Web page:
Following the surrender of Geronimo, Massai, the last Apache warrior is captured and scheduled for transportation to a Florida reservation. Instead, he manages to escape and heads for his ... See full summary »
Following the surrender of Geronimo, Massai, the last Apache warrior is captured and scheduled for transportation to a Florida reservation. Instead, he manages to escape and heads for his homeland to win back his girl and settle down to grow crops. His pursuers have other ideas though. Written by
Col Needham <email@example.com>
United Artists pressured director Robert Aldrich into shooting a more optimistic ending in the final days of shooting. Aldrich reluctantly agreed and was dismayed when the film was released with this alternate ending. He later concluded that "if you shoot two endings, they will always use the other one, never yours". See more »
The corn wasn't corn at all but rush, an aquatic plant. You can see the difference between them. The plants have no cob. See more »
Opening credits: This is the story of Massai, the last Apache warrior. It has been told and re-told until it has become one of the great legends of the Southwest. It began in 1886 with Geronimo's surrender. See more »
Apache was the third feature Robert Aldrich directed. Before he worked as an assistant director to Jean Renoir, William Wellman, Lewis Milestone and even Charlie Chaplin and also made several episodes for TV films. He was invited to direct Apache by its co-producer and main star Burt Lancaster.
The Apache's particularity is that it doesn't enter the classic Western scheme of almost obligatory showing of the Indians as bad guys, thou the most illustrious example of this probably belong to John Ford's 1964 Cheyenne Autumn with which the legendary director bid a farewell to the genre. Also Apache's distinctiveness resides in the treatment that is given to the central theme of the Western genre, which is revenge.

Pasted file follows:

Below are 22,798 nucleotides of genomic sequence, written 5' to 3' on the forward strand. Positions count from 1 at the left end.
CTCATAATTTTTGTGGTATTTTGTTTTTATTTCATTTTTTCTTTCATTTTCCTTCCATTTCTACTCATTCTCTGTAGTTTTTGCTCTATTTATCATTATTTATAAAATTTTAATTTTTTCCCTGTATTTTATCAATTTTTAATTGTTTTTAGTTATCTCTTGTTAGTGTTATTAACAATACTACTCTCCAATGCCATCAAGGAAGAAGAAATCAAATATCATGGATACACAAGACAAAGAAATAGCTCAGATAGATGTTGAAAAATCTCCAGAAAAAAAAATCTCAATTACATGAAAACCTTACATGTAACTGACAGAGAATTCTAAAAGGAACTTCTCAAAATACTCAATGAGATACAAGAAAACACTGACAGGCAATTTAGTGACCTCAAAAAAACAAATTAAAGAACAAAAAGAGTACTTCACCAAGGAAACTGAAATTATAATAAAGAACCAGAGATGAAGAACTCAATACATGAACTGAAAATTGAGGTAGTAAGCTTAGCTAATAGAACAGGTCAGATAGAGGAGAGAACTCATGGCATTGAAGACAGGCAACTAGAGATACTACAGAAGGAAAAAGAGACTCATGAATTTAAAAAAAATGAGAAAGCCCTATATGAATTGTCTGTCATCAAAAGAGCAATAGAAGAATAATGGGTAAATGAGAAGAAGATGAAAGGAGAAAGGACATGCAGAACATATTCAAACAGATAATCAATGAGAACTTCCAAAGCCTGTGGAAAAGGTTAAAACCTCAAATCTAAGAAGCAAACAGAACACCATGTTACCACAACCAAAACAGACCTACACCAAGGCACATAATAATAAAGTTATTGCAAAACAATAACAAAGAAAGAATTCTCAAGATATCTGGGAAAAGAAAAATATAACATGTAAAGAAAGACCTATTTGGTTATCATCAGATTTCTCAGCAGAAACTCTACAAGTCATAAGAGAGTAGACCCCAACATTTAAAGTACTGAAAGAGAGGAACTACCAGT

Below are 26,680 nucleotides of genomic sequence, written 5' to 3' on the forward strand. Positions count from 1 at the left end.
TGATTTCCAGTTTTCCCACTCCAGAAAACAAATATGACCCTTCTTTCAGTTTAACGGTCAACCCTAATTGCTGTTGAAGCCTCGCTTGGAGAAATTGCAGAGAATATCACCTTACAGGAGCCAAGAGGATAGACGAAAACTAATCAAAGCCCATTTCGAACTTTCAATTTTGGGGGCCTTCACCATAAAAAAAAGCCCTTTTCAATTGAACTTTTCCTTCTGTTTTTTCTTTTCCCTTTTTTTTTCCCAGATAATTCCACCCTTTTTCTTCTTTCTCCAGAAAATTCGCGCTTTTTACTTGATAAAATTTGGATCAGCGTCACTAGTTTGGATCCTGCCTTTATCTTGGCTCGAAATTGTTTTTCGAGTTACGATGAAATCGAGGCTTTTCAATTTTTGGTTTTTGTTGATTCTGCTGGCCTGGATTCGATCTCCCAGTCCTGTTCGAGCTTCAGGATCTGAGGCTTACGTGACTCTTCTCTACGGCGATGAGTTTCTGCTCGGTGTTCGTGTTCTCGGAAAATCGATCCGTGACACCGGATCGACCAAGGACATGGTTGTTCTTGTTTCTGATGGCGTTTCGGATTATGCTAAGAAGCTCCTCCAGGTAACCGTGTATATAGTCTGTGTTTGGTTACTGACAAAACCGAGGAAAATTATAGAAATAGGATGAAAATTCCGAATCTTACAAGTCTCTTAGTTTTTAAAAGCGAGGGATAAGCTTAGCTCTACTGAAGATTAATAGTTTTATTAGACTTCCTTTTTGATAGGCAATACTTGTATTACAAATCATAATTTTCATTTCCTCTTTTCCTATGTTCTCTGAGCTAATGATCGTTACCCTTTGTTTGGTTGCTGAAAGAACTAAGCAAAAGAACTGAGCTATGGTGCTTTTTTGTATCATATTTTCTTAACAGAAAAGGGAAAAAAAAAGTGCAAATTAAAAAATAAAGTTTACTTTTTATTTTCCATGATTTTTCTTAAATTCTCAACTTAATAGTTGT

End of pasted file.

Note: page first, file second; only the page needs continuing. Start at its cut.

Here the Indian rebellious warrior Massai, wonderfully played by Burt Lancaster is obsessively seeking revenge facing the enemy not only in a form of one person or a small group of people in accordance with traditional Western vengeance system, but in a form an entire society either Indian or White, a society that he considers his enemy and against which he courageously fights alone not looking for help from anyone till he meets an equally strong character Nalinle (Jean Peters), a woman who simply accepts him as he is ready to share all the difficulties of Massai's life and even to sacrifice her own life for the man she loves. From this point on as his affection for Nalinle increases, his desire to fight everything and everyone proportionally decreases resulting in his settling down looking for more peaceful existence, which is hardly possible due to the burden of his past deeds which weighs over him personified in a collective figure of the American authorities who unceasingly continue to hunt him down.
A weak, but also in many ways remarkable Western featuring convincing performances from Burt Lancaster and Jean Peters in a tale of self-sacrificing love and courageous but ultimately pointless fight for imaginary cause. 7/10
9 of 10 people found this review helpful.
Was this review helpful to you?